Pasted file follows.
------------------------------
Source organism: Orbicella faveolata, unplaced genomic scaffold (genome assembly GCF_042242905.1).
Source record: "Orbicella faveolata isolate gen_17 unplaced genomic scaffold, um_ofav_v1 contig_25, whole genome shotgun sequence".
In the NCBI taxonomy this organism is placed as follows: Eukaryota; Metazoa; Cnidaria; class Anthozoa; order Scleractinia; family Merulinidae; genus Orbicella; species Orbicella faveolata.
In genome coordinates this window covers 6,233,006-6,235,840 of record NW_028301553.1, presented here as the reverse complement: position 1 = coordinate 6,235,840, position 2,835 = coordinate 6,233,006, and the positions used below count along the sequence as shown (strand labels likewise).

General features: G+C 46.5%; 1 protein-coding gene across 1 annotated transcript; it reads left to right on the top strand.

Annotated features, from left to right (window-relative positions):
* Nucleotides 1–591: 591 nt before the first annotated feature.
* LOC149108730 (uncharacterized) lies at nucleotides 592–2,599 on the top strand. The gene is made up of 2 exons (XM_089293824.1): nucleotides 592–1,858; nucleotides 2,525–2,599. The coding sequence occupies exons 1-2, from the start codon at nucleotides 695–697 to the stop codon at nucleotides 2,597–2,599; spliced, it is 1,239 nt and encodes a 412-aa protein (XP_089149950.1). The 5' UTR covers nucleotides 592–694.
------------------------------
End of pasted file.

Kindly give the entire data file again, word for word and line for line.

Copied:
Source organism: Orbicella faveolata, unplaced genomic scaffold (genome assembly GCF_042242905.1).
Source record: "Orbicella faveolata isolate gen_17 unplaced genomic scaffold, um_ofav_v1 contig_25, whole genome shotgun sequence".
In the NCBI taxonomy this organism is placed as follows: Eukaryota; Metazoa; Cnidaria; class Anthozoa; order Scleractinia; family Merulinidae; genus Orbicella; species Orbicella faveolata.
In genome coordinates this window covers 6,233,006-6,235,840 of record NW_028301553.1, presented here as the reverse complement: position 1 = coordinate 6,235,840, position 2,835 = coordinate 6,233,006, and the positions used below count along the sequence as shown (strand labels likewise).

General features: G+C 46.5%; 1 protein-coding gene across 1 annotated transcript; it reads left to right on the top strand.

Annotated features, from left to right (window-relative positions):
* Nucleotides 1–591: 591 nt before the first annotated feature.
* LOC149108730 (uncharacterized) lies at nucleotides 592–2,599 on the top strand. The gene is made up of 2 exons (XM_089293824.1): nucleotides 592–1,858; nucleotides 2,525–2,599. The coding sequence occupies exons 1-2, from the start codon at nucleotides 695–697 to the stop codon at nucleotides 2,597–2,599; spliced, it is 1,239 nt and encodes a 412-aa protein (XP_089149950.1). The 5' UTR covers nucleotides 592–694.